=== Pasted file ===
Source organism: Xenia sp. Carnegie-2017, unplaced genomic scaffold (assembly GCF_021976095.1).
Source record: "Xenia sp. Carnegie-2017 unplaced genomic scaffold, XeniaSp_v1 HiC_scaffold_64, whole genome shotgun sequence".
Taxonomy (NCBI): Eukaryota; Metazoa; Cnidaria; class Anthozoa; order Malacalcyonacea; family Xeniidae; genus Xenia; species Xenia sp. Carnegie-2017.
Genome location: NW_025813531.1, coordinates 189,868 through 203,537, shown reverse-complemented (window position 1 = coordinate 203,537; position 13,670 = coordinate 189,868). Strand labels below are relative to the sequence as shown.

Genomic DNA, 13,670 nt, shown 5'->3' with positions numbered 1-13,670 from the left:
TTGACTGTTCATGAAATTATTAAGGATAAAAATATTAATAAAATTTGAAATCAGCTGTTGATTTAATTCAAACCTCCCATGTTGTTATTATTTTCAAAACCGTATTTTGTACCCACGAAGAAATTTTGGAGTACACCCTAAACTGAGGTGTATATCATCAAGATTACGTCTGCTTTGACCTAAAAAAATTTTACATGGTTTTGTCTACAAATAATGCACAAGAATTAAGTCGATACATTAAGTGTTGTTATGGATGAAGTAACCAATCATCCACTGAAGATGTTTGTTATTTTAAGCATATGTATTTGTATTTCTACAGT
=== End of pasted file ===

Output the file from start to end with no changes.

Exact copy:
Source organism: Xenia sp. Carnegie-2017, unplaced genomic scaffold (assembly GCF_021976095.1).
Source record: "Xenia sp. Carnegie-2017 unplaced genomic scaffold, XeniaSp_v1 HiC_scaffold_64, whole genome shotgun sequence".
Taxonomy (NCBI): Eukaryota; Metazoa; Cnidaria; class Anthozoa; order Malacalcyonacea; family Xeniidae; genus Xenia; species Xenia sp. Carnegie-2017.
Genome location: NW_025813531.1, coordinates 189,868 through 203,537, shown reverse-complemented (window position 1 = coordinate 203,537; position 13,670 = coordinate 189,868). Strand labels below are relative to the sequence as shown.

Genomic DNA, 13,670 nt, shown 5'->3' with positions numbered 1-13,670 from the left:
TTGACTGTTCATGAAATTATTAAGGATAAAAATATTAATAAAATTTGAAATCAGCTGTTGATTTAATTCAAACCTCCCATGTTGTTATTATTTTCAAAACCGTATTTTGTACCCACGAAGAAATTTTGGAGTACACCCTAAACTGAGGTGTATATCATCAAGATTACGTCTGCTTTGACCTAAAAAAATTTTACATGGTTTTGTCTACAAATAATGCACAAGAATTAAGTCGATACATTAAGTGTTGTTATGGATGAAGTAACCAATCATCCACTGAAGATGTTTGTTATTTTAAGCATATGTATTTGTATTTCTACAGT